Teachers in the Ravenswood City School District are pushing for the resignation of the superintendent, Dr. Gloria Hernandez-Goff, saying they’ve lost confidence in her ability to lead, especially in light of what they said has been a botched roll-out of a new district-wide middle school.
The Ravenswood district is located in East Palo Alto and the eastern part of Menlo Park and serves about 3,100 students in elementary and middle school.
In a letter presented to the school board last Thursday, the Ravenswood Teachers Association said problems with Hernandez-Goff’s performance have emerged since she came to the district almost four years ago, but that “the 2016-2017 school year has produced the most blatantly unprofessional and aggressively hostile actions we have seen.”
Through a spokesman, Hernandez-Goff declined to be interviewed but said in a statement that she and the board have held “a series of stakeholder conversations” over the past three years about the plan to create a comprehensive middle school and that the conversations have been open and transparent.
“The Board of Trustees and I recognize that change is never easy, but we are not in a position where we can afford to play politics at the expense of our children’s education and future,” Hernandez-Goff said in the statement, calling the vote of no confidence from the teachers’ union “a publicity stunt.”
The letter lists several reasons why the teachers feel that the superintendent has failed to meet professional standards set by the state for educational leaders, including what they described as a failure to adequately include teachers in planning for the new middle school, set to open this fall, and not properly communicating with teachers about plans to shift different grades to other school sites.
“We don’t believe she’s the one to lead us in the future long-term,” said Ronda White, president of the Ravenswood Teachers Association and a 20-year veteran of the district who teaches struggling readers. She said 143 of the district’s 184 teachers signed the letter. The majority signed their names, but 52 simply signed “a teacher at” and then the name of their school.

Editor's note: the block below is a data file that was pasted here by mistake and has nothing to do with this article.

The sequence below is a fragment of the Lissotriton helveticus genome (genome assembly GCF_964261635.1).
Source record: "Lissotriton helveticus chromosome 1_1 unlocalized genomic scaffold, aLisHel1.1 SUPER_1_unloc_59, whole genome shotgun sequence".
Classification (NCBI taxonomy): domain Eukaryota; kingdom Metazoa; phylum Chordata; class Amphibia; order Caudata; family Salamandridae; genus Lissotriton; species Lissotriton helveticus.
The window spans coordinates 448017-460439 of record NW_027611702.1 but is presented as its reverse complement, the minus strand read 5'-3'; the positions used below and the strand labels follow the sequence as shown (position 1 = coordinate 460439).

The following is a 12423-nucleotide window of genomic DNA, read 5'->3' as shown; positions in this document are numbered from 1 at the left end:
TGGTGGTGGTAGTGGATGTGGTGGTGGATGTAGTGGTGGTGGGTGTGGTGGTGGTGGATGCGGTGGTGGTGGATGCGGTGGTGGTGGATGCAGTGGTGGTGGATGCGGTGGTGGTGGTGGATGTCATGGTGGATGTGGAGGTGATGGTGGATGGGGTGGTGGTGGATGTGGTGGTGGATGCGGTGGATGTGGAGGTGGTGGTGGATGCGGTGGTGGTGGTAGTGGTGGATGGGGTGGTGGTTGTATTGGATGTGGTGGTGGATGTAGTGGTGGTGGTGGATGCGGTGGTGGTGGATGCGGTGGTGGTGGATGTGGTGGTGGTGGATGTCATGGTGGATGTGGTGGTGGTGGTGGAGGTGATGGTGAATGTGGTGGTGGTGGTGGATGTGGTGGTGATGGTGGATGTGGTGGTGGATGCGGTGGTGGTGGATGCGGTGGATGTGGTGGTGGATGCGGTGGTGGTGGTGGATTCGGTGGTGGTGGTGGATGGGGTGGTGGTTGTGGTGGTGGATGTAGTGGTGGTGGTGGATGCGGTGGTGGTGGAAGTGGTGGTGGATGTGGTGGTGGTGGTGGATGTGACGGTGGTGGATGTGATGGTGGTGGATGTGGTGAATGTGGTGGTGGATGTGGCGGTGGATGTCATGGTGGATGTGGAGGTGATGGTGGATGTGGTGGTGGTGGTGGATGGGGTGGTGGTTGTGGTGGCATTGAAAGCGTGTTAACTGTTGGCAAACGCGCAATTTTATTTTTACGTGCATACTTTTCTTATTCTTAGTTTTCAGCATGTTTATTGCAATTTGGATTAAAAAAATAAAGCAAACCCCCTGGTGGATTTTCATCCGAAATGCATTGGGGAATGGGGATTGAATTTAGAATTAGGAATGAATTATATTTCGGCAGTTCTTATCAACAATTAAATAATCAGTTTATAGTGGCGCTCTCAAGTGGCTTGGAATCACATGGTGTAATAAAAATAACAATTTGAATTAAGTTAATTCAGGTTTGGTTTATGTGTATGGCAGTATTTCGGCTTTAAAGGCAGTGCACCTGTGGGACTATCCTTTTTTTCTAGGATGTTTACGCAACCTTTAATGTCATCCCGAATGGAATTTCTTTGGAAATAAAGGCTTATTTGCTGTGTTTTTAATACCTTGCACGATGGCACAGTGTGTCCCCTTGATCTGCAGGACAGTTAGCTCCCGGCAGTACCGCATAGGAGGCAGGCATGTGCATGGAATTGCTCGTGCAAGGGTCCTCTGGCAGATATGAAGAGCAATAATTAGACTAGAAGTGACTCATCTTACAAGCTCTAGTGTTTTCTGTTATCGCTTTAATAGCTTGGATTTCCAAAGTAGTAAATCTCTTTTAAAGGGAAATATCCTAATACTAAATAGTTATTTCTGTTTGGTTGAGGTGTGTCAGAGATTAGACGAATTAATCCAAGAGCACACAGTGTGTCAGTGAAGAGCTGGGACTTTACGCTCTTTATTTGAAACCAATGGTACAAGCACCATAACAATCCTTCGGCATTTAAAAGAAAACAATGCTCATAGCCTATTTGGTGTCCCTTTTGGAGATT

The board last Thursday gave its official approval to move ahead with opening the middle school this fall. All sixth graders in the district will attend the new site this year and new classes of students will be added in the two following years until the school serves all of the district’s sixth, seventh and eighth graders. Until now, middle-school students in the Ravenswood district have mostly attended K-8 schools.
The stakes are high for this district, which is located in an impoverished part of Silicon Valley, close to Facebook’s gleaming campus and just across the highway from the much more affluent communities of Palo Alto and Atherton. Despite an infusion of state dollars in recent years in the wake of a shift in the way California funds schools, test scores in the Ravenswood district continue to lag below the state average and significantly trail scores in nearby districts.
A new KIPP charter school also is set to open this fall and will siphon away some students — and dollars — from the district, putting pressure on the budget.
Nevertheless, School Board President Sharifa Wilson said she’s confident that Hernandez-Goff is the right one to lead the district.
“There’s no question in my mind because we’re starting to see the results,” Wilson said. She pointed to what she said is an improved working relationship with the Sequoia Union High School District, where Ravenswood students attend ninth through 12th grades, and said Ravenswood students have started taking more college-preparatory classes when they get to high school.
Wilson also commended Hernandez-Goff for increasing art and music instruction, as well as adding maker spaces where kids can tinker, design and learn programming and even how to make robots.
But board member Marielena Gaona-Mendoza, who was elected last November after pledging to make the district more responsive, said the teachers’ vote of no confidence needs to be taken seriously.
“I was not surprised at all that this happened,” Gaona-Mendoza said. “I applaud the teachers for having the guts to stand up and come and do it.”
Gaona-Mendoza said she started to realize how frustrated the teachers were when the union president, Ronda White, spoke at an earlier board meeting this spring about how the teachers felt left in the dark about plans for the new middle school.
“We the board members should listen, and this is the time for the superintendent to really listen and maybe learn a lesson that teachers cannot be ignored,” said Gaona-Mendoza, who teaches in Redwood City and previously taught special education in the Ravenswood district. “I know how teachers feel when they’re being ignored and have issues they want to bring up to the superintendent and she’s not there for them.”
Board President Sharifa Wilson said she and another board member will meet with union leadership to address concerns raised in the letter. However, when asked whether the board will ask Hernandez-Goff to step down, Wilson replied, “Absolutely not.”
Read the letter below: